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Department of Economics
Trinity College Dublin
Dublin 2, Ireland
Tel: (353 1) 896 1597
Fax: (353 1) 677 2503
E-mail: v.galstyan (at) tcd (dot) ie
Abstract: In this paper, we empirically assess the importance of gravity-type variables and measures of macroeconomic and financial volatilities in explaining portfolio holdings denominated across the main global currencies: US dollar (USD), euro (EUR), Pound sterling (GBP), Japanese yen (JPY) and Swiss franc (CHF). Our findings underscore the importance of trade ties and membership of the euro area. We also find that international positions co-move with the level of macroeconomic and financial uncertainty. Importantly, we identify heterogeneous patterns at a currency level.
Abstract: This paper studies the bilateral determinants of the international asset positions of banks, and subsequent bilateral adjustment during the global financial crisis and ensuing recovery phase. We find empirical support for traditional gravity-type variables. Exploiting a comprehensive dataset of bilateral bank assets, combined with a cross-country database on capital controls and macroeconomic policies, empirical evidence is provided for the effects of macroeconomic tools on the portfolio reallocation of internationally active banks. Specifically, higher current account balances in recipient countries are associated with higher inflows in debt assets, while restrictions on asset inflows and higher central bank reserves are related to lower cross-border flows of bank investment during the crisis and post-crisis periods, with heterogeneous effects across asset type. Finally, stronger institutions in recipient countries are positively associated with the international investment of banks, with inflows to debt assets being the most sensitive asset category across the financial cycle.
Abstract: In this paper we exploit the newly augmented Coordinated Portfolio Investment Survey data of the IMF to study the cross-border inter-sectoral portfolio asset holdings of Germany. Our analysis reveals a significant degree of heterogeneity in German international asset positions of various holding entities. The findings of our study also suggest differential relations between portfolio holdings and a set of ``gravity-style'' factors across holder-issuer pairings of various sectors. We conclude that aggregate-level patterns in international portfolio holdings may not persist in sectoral data.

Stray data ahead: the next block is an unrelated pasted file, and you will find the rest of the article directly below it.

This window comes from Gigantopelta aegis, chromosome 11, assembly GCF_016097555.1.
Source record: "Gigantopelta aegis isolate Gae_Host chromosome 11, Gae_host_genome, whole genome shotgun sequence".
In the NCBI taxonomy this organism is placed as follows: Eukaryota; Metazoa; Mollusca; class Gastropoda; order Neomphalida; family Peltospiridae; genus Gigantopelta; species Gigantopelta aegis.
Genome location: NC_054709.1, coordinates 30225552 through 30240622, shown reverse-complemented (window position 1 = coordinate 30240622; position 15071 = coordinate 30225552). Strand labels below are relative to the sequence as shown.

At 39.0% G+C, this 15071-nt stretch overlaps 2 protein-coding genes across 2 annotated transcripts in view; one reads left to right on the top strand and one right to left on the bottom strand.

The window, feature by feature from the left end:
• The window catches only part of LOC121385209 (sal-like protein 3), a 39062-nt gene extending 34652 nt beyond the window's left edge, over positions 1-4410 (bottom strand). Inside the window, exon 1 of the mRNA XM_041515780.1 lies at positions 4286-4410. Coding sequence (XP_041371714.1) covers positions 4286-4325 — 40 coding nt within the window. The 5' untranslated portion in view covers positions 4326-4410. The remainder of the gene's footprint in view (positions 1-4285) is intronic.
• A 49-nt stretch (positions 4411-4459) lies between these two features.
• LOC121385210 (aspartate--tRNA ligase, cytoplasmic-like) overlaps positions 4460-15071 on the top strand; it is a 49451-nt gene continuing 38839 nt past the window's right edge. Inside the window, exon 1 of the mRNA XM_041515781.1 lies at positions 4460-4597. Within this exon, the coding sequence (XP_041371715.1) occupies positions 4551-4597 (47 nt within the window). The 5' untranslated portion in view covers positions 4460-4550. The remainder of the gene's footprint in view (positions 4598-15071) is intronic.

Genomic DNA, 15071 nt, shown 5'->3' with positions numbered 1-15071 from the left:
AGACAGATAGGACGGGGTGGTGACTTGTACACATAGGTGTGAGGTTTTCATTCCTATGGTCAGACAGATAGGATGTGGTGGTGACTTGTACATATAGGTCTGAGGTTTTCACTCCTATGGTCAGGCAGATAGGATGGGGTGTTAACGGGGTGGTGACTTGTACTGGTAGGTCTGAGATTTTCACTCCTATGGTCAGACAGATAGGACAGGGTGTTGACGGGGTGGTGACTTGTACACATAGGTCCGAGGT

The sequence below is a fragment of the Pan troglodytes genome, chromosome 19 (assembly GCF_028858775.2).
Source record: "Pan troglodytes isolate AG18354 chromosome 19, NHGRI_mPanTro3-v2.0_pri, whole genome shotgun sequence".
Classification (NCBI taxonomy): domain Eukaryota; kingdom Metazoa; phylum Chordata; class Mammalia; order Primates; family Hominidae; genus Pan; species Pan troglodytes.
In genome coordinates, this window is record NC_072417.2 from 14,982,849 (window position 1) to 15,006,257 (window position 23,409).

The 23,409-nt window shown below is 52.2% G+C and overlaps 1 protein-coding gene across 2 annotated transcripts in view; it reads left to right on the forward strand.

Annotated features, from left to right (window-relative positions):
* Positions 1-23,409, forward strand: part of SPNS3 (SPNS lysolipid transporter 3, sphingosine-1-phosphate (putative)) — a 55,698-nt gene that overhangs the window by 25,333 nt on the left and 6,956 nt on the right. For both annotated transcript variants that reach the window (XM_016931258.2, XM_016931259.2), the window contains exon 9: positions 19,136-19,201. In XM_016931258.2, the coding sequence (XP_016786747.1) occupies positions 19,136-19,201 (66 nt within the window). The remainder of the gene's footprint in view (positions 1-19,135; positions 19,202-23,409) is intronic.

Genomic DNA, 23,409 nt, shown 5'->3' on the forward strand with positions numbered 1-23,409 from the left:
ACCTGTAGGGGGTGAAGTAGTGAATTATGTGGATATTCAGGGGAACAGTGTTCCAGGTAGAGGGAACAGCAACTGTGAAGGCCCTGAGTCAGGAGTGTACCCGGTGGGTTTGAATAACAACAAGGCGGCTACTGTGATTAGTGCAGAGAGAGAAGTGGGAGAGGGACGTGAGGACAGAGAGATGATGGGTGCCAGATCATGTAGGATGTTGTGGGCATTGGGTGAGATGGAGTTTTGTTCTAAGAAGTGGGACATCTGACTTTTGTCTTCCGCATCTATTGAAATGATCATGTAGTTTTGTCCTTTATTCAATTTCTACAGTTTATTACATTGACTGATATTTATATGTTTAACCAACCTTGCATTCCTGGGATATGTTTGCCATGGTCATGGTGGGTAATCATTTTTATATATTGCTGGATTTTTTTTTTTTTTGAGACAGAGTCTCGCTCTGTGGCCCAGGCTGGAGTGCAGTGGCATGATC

Abstract: This paper examines the effects of debt and distortionary labor taxation on the long-run behavior of the relative price of nontraded goods. At the theoretical level, in a two-sector open economy model we demonstrate that higher public debt, associated with higher taxation, contracts labor supply in both traded and nontraded goods sectors. Relative prices move inversely with relative supply shifts which, in turn, depend on relative factor intensities. At the empirical level, for a panel of advanced economies, we find statistically significant effects of public debt and taxes on the relative price of nontraded goods, with higher debt and taxes associated with higher relative prices.
Abstract: This paper analyses optimal policy on the basis that the economy comprises a number of different sectors. It shows that the composition of output matters, that policy should take into account the source of shocks as well as their aggregate magnitude, and that policy tools impacting individual sectors can be significantly welfare improving. If sectoral policy is not adopted, then commitment in tax policy is important in similar ways and for similar reasons to commitment in monetary policy. With sectoral policy, commitment for tax and monetary policies ceases to be important.
Abstract: This paper contributes to empirical research on the dynamics of the terms of trade. We start by proposing a method for constructing different measures of the terms of trade. This is achieved by estimating a range of substitution elasticities using a panel data approach and highly disaggregated data on trade flows. Next, various measures of the terms of trade and trade margins are related to productivity and demand proxies. We find that domestic demand side movements are positively related to the terms of trade, while domestic productivity gains result in a deterioration of the terms of trade. Our results suggest that higher relative productivity raises the real component of exports relative to imports along the intensive margin inducing a weakening of the terms of trade.